3. Sewing kit – Include thread, needles, safety pins, ribbon, elastic, even a yard or two of fabric. Use a small container to hold your sewing kit such as a used prescription medication bottle, a water bottle, a soap cover, or a small container with a lid.
  4. Playing cards
  5.  Jump rope
  6. Coloring books – The more generic the better. Don’t include coloring books that tell a story in English only.
  7. Small tool set – Perfect for older boys and useful, too.
  8. Rubber band bracelets – This is a double-duty gift. Kids can wear them as jewelry or disassemble them and have lots of useful rubber bands.

Pray and Personalize

Pray for the child who will receive your Operation Christmas Child Shoebox. Make a personal connection by including a photo, note, or a hand-drawn picture from your kids. Take the opportunity to make a child feel loved.

What Not to Pack in an Operation Christmas Child Shoebox

More Expert Tips:

The experts had lots of great advice about what not to include and tips for packing an Operation Christmas Child shoebox.

  • Remove packaging from all items inside your shoebox in order to maximize space and produce less garbage to dispose of.
  • Even hard candies were reported to melt during transit and created a sticky mess all over the other items in some shoeboxes. If you must include candy, Smarties are recommended. They don’t melt and are small enough not to be a choking hazard.
  • No fragile or cheap toys. If a toy is fragile enough to get damaged in transit or to break the first time it’s played with, it isn’t a good choice.
  • Water bottles are great to stuff with personal care items or school supplies.
  • Pack small items inside plastic zipper bags. The items will stay contained, and the bags are useful as well.
  • Don’t include anything with instructions only in English. Many of these gifts will be distributed in non-English speaking countries.
  • Don’t over-do the Christmas theme. While Samaritan’s Purse collects most of these shoeboxes in November, they are actually distributed throughout the year.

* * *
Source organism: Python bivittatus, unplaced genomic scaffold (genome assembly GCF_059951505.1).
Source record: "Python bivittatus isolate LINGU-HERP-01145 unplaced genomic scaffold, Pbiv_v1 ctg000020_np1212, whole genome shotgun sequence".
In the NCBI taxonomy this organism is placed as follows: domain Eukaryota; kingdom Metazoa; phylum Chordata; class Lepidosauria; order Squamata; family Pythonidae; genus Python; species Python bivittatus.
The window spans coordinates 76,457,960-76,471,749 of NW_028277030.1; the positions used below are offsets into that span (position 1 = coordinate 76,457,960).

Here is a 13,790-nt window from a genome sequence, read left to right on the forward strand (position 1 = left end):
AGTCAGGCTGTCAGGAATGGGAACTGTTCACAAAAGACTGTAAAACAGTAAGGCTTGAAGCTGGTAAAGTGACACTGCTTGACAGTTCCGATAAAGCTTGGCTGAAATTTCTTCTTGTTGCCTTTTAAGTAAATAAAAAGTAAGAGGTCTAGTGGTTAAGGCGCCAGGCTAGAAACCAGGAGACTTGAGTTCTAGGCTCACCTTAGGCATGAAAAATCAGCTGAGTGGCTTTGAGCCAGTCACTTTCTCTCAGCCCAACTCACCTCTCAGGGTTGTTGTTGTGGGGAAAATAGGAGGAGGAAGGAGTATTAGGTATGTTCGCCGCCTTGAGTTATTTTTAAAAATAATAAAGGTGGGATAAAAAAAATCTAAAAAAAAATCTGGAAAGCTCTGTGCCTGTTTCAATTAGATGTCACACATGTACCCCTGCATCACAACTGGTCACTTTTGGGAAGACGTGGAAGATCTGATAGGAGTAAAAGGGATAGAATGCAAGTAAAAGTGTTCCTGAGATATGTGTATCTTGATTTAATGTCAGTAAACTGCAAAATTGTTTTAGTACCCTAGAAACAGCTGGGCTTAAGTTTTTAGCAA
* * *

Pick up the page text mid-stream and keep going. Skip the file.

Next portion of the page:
• Place 1-2 large rubber bands around your finished shoebox. One distributor noticed it was much easier for the children to hold their boxes together with the rubber bands.
  • Silly putty and Play-doh are not recommended. Most children had no idea what to do with the Silly Putty, and Play-doh is not a long lasting toy in many climates.

Every Operation Christmas Child shoebox you pack should be something special. Try to include items from each section of the lists above. Most importantly, pray over your shoebox before sending it. Pray the child and his or her family is blessed and that they will know and accept the free gift of Jesus Christ.

Download Your Free Printable Checklist

Expert Sources:
What Goes in My Shoebox? by SamaritansPurse.org
20 Items to Pack in Operation Christmas Child Boxes by Homegrown Learners
How To Pack a Better Shoebox by Women’s Ministry Toolbox
5 Lessons I Learned At an Operation Christmas Child Distribution by The Humbled Homemaker

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Expert field tested advice about what to pack in an Operation Christmas Child Shoebox


  1. This is a great list.. I too have read conflicting posts on what and what not to include. The best resource is right on the Samaritans Purse website. Your list coincides with what they say. They have been to many countries and situations, so know what is and isn’t best. Thank you for packing shoeboxes, and for helping direct people to the right source and information.

  2. I’ve been packing OCC shoeboxes for about 17 years, reading all the posts on Pinterest, and the SP website–pretty much searching out everything about how to improve my boxes. I agree there is conflicting advice, so I find your page to be the BEST out there! Thank you , thank you–for making it thorough yet concise. We have a gal in our church who received a box while a child in an orphanage in Russia and was later adopted by an American family. I picked her brain on what kinds of things were most meaningful to her. This year I packed more than 500 boxes–a new record for me. Can’t wait to deliver them.

    1. Jean,

      Your comment touched my heart and brought tears to my eyes! What a blessing to know that the research and information I was able to gather is a help to volunteers like you. Thank you for being the hands and feet of Jesus and blessing children all over the world. And thank you so much for taking the time to comment on this article. It means so much to me!

  3. Melisha, what a great post I love how you break down each category and give ideas for each one. 🙂 Thanks so much for including my post in your “expert sources”. I appreciate it! These boxes really DO make a difference!

    1. Cyndee,
      Your website is a such an encouraging resource to Women’s Ministry. I wish I had known about it when I served as Women’s Ministry Leader at my church a few years ago. I share your site regularly with friends in ministry. Thank you for taking the time to visit and for commenting.